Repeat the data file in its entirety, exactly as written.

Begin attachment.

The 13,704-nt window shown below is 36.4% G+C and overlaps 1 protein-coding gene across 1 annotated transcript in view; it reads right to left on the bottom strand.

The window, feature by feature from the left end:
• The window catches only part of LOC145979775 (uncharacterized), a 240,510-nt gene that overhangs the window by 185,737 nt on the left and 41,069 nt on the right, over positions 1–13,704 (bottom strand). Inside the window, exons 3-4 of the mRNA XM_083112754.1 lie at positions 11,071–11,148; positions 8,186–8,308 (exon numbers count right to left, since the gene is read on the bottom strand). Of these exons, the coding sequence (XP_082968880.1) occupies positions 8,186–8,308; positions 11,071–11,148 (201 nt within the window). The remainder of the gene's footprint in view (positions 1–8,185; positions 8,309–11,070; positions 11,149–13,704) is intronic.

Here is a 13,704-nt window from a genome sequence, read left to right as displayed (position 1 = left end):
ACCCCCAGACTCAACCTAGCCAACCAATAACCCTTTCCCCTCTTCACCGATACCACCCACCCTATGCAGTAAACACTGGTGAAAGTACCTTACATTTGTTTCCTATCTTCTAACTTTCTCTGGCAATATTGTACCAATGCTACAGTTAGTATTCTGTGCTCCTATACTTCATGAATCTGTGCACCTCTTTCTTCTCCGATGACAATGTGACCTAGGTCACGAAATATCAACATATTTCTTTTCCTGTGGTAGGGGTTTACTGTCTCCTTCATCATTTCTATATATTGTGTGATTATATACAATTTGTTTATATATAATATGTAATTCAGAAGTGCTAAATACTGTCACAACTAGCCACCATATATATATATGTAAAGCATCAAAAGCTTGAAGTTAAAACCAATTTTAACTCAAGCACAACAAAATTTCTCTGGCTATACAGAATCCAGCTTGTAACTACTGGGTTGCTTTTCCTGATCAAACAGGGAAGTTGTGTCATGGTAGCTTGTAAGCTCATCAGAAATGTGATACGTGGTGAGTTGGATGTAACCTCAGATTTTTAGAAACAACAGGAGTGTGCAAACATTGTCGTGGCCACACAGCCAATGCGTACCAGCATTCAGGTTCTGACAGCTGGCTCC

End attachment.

The 13,704-nt window shown below is 36.4% G+C and overlaps 1 protein-coding gene across 1 annotated transcript in view; it reads right to left on the bottom strand.

The window, feature by feature from the left end:
• The window catches only part of LOC145979775 (uncharacterized), a 240,510-nt gene that overhangs the window by 185,737 nt on the left and 41,069 nt on the right, over positions 1–13,704 (bottom strand). Inside the window, exons 3-4 of the mRNA XM_083112754.1 lie at positions 11,071–11,148; positions 8,186–8,308 (exon numbers count right to left, since the gene is read on the bottom strand). Of these exons, the coding sequence (XP_082968880.1) occupies positions 8,186–8,308; positions 11,071–11,148 (201 nt within the window). The remainder of the gene's footprint in view (positions 1–8,185; positions 8,309–11,070; positions 11,149–13,704) is intronic.

Here is a 13,704-nt window from a genome sequence, read left to right as displayed (position 1 = left end):
ACCCCCAGACTCAACCTAGCCAACCAATAACCCTTTCCCCTCTTCACCGATACCACCCACCCTATGCAGTAAACACTGGTGAAAGTACCTTACATTTGTTTCCTATCTTCTAACTTTCTCTGGCAATATTGTACCAATGCTACAGTTAGTATTCTGTGCTCCTATACTTCATGAATCTGTGCACCTCTTTCTTCTCCGATGACAATGTGACCTAGGTCACGAAATATCAACATATTTCTTTTCCTGTGGTAGGGGTTTACTGTCTCCTTCATCATTTCTATATATTGTGTGATTATATACAATTTGTTTATATATAATATGTAATTCAGAAGTGCTAAATACTGTCACAACTAGCCACCATATATATATATGTAAAGCATCAAAAGCTTGAAGTTAAAACCAATTTTAACTCAAGCACAACAAAATTTCTCTGGCTATACAGAATCCAGCTTGTAACTACTGGGTTGCTTTTCCTGATCAAACAGGGAAGTTGTGTCATGGTAGCTTGTAAGCTCATCAGAAATGTGATACGTGGTGAGTTGGATGTAACCTCAGATTTTTAGAAACAACAGGAGTGTGCAAACATTGTCGTGGCCACACAGCCAATGCGTACCAGCATTCAGGTTCTGACAGCTGGCTCC